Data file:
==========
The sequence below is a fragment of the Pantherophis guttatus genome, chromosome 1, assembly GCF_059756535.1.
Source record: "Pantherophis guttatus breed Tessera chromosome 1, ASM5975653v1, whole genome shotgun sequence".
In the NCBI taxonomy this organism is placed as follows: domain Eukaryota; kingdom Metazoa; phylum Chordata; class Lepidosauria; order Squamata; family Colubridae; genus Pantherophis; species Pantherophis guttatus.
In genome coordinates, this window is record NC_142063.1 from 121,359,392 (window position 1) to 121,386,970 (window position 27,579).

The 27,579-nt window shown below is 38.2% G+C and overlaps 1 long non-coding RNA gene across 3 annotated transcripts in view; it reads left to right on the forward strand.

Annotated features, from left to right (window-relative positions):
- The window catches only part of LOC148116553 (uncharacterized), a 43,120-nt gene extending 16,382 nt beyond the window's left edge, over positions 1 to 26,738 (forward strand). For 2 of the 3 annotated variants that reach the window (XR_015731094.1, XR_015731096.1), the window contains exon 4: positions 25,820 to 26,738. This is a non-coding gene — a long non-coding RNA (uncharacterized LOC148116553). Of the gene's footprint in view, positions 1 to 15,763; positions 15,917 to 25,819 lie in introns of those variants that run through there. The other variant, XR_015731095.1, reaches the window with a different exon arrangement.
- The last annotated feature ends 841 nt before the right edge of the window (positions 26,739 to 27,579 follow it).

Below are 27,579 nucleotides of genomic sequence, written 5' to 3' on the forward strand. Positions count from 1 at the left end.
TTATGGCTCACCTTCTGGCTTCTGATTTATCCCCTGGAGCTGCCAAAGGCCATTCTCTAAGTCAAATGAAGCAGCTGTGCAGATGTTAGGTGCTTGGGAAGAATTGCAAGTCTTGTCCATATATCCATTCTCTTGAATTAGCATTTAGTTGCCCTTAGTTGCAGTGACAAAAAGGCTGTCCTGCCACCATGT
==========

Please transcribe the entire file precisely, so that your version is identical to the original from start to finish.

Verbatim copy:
The sequence below is a fragment of the Pantherophis guttatus genome, chromosome 1, assembly GCF_059756535.1.
Source record: "Pantherophis guttatus breed Tessera chromosome 1, ASM5975653v1, whole genome shotgun sequence".
In the NCBI taxonomy this organism is placed as follows: domain Eukaryota; kingdom Metazoa; phylum Chordata; class Lepidosauria; order Squamata; family Colubridae; genus Pantherophis; species Pantherophis guttatus.
In genome coordinates, this window is record NC_142063.1 from 121,359,392 (window position 1) to 121,386,970 (window position 27,579).

The 27,579-nt window shown below is 38.2% G+C and overlaps 1 long non-coding RNA gene across 3 annotated transcripts in view; it reads left to right on the forward strand.

Annotated features, from left to right (window-relative positions):
- The window catches only part of LOC148116553 (uncharacterized), a 43,120-nt gene extending 16,382 nt beyond the window's left edge, over positions 1 to 26,738 (forward strand). For 2 of the 3 annotated variants that reach the window (XR_015731094.1, XR_015731096.1), the window contains exon 4: positions 25,820 to 26,738. This is a non-coding gene — a long non-coding RNA (uncharacterized LOC148116553). Of the gene's footprint in view, positions 1 to 15,763; positions 15,917 to 25,819 lie in introns of those variants that run through there. The other variant, XR_015731095.1, reaches the window with a different exon arrangement.
- The last annotated feature ends 841 nt before the right edge of the window (positions 26,739 to 27,579 follow it).

Below are 27,579 nucleotides of genomic sequence, written 5' to 3' on the forward strand. Positions count from 1 at the left end.
TTATGGCTCACCTTCTGGCTTCTGATTTATCCCCTGGAGCTGCCAAAGGCCATTCTCTAAGTCAAATGAAGCAGCTGTGCAGATGTTAGGTGCTTGGGAAGAATTGCAAGTCTTGTCCATATATCCATTCTCTTGAATTAGCATTTAGTTGCCCTTAGTTGCAGTGACAAAAAGGCTGTCCTGCCACCATGT